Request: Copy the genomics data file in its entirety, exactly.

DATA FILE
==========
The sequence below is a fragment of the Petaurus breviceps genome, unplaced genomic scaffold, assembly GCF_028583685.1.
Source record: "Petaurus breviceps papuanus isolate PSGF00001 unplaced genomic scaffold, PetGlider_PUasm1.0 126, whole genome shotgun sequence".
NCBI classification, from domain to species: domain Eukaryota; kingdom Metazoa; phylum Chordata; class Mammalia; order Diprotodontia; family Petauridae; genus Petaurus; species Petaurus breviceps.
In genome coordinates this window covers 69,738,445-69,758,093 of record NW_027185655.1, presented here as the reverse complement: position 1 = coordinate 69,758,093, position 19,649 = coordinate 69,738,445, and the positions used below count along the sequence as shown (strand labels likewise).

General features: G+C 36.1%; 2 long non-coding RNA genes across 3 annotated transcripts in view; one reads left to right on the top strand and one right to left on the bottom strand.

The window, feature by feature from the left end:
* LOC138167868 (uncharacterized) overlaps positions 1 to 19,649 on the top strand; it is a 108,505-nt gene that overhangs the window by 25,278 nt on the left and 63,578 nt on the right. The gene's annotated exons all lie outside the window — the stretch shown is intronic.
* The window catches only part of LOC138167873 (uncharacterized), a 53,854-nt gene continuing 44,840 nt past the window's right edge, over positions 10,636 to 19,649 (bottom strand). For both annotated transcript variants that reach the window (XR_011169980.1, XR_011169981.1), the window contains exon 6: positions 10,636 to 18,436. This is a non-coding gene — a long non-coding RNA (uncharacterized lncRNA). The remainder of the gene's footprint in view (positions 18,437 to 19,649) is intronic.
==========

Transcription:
The sequence below is a fragment of the Petaurus breviceps genome, unplaced genomic scaffold, assembly GCF_028583685.1.
Source record: "Petaurus breviceps papuanus isolate PSGF00001 unplaced genomic scaffold, PetGlider_PUasm1.0 126, whole genome shotgun sequence".
NCBI classification, from domain to species: domain Eukaryota; kingdom Metazoa; phylum Chordata; class Mammalia; order Diprotodontia; family Petauridae; genus Petaurus; species Petaurus breviceps.
In genome coordinates this window covers 69,738,445-69,758,093 of record NW_027185655.1, presented here as the reverse complement: position 1 = coordinate 69,758,093, position 19,649 = coordinate 69,738,445, and the positions used below count along the sequence as shown (strand labels likewise).

General features: G+C 36.1%; 2 long non-coding RNA genes across 3 annotated transcripts in view; one reads left to right on the top strand and one right to left on the bottom strand.

The window, feature by feature from the left end:
* LOC138167868 (uncharacterized) overlaps positions 1 to 19,649 on the top strand; it is a 108,505-nt gene that overhangs the window by 25,278 nt on the left and 63,578 nt on the right. The gene's annotated exons all lie outside the window — the stretch shown is intronic.
* The window catches only part of LOC138167873 (uncharacterized), a 53,854-nt gene continuing 44,840 nt past the window's right edge, over positions 10,636 to 19,649 (bottom strand). For both annotated transcript variants that reach the window (XR_011169980.1, XR_011169981.1), the window contains exon 6: positions 10,636 to 18,436. This is a non-coding gene — a long non-coding RNA (uncharacterized lncRNA). The remainder of the gene's footprint in view (positions 18,437 to 19,649) is intronic.